Photographs of shoredive entry points at Beadnell.

Updated 2-2-2003

Contact: Dave Cordes.

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The first view the visitor has of Beadnell Point when driving towards the harbour at high water.
At low water the reefs will be seen to extend up to 200 metres seawards.

Knacker Hole from north

Knacker Hole from west

The south side of Knacker Hole.
Cars can be parked along the verge here - but please don't upset the locals, they pay a lot for the sea view and don't enjoy divers obscuring it with their hairy rear-ends. At high water this is an easy access point for trainees. Alternatively, walk to the end of the exposed reef for a pleasant scenic dive.

View from the road leading down to the harbour.
There is no parking along this section of road - which isn't a bad thing because this is a fairly shallow area. Beadnell point (in the background) is a much more interesting dive.

Point from Nacker Hole

View north from point

Looking north from Beadnell Point.
This gives some idea of how the reefs run parallel to each other and the promise of interesting underwater terrain.

Looking east along the north side of The Point.
At high water the full extent of the reef and its sheer face is hidden, but six hours later the headland is fully visible and can be seen to extend another 100 metres seaward above the surface and at least that much again underwater.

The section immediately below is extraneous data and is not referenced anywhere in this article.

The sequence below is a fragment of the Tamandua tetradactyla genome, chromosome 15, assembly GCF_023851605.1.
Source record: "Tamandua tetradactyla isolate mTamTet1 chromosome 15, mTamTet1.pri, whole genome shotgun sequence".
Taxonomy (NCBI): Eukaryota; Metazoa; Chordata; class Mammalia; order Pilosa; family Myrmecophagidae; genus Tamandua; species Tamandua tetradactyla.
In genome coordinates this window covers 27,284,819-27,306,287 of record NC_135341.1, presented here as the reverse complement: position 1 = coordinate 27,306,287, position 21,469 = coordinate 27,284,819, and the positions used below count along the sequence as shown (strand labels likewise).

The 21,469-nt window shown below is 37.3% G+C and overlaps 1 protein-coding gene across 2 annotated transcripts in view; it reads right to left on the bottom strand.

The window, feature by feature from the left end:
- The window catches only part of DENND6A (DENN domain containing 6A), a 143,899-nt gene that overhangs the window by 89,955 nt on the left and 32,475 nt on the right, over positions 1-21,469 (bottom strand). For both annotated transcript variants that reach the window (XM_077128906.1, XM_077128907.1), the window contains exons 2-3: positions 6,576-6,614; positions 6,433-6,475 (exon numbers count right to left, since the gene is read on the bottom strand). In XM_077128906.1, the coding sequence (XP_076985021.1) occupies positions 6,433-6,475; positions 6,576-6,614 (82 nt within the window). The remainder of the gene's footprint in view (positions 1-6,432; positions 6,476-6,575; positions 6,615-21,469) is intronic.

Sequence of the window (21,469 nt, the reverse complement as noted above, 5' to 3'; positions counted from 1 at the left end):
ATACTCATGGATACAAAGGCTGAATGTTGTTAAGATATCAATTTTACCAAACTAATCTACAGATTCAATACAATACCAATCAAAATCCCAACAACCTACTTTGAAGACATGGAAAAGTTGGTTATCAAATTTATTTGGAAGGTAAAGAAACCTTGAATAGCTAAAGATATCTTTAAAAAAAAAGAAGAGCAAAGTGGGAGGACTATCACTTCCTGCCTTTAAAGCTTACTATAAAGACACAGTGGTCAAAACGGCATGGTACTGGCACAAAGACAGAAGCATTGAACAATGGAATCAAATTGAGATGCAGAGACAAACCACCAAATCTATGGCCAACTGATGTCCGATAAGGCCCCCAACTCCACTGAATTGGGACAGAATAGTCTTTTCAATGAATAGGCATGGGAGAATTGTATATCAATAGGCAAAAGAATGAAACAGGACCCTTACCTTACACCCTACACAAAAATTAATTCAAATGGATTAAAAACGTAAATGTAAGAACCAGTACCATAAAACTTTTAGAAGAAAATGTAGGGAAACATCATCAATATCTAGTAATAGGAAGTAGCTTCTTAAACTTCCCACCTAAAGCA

View east from point

View east on south side of point

Looking east along the south side of The Point.
This is the extreme west end and the seabed is quite shallow and uninteresting here, generally the further east one goes the better it becomes.

Looking west along the south side of The Point.
Provided there's no surf, entry into the water is easy about four hours either side of high water. Beyond this, kelp hinders easy access. Boats visiting the Farnes run just offshore here so SMBs should be used.

View west on south side of point

West across Beadnell Bay

Looking west over Beadnell Bay, a popular place with locals and divers families during the summer months.
Trailers are usually parked above the HW mark to the east of the access ramp (on the right side of the picture).

The beach where visiting dive boats are launched.
Sheltered on three sides, it is only affected by strong southerly seas. Snook Point (Newton) can be seen in the distance.

Launching beach

South across Newton Haven

Looking South over Newton Haven. The tops of two of the reefs are exposed, but the more interesting sections are submerged and to the east. Dunstanburgh Castle can be seen in the distance.

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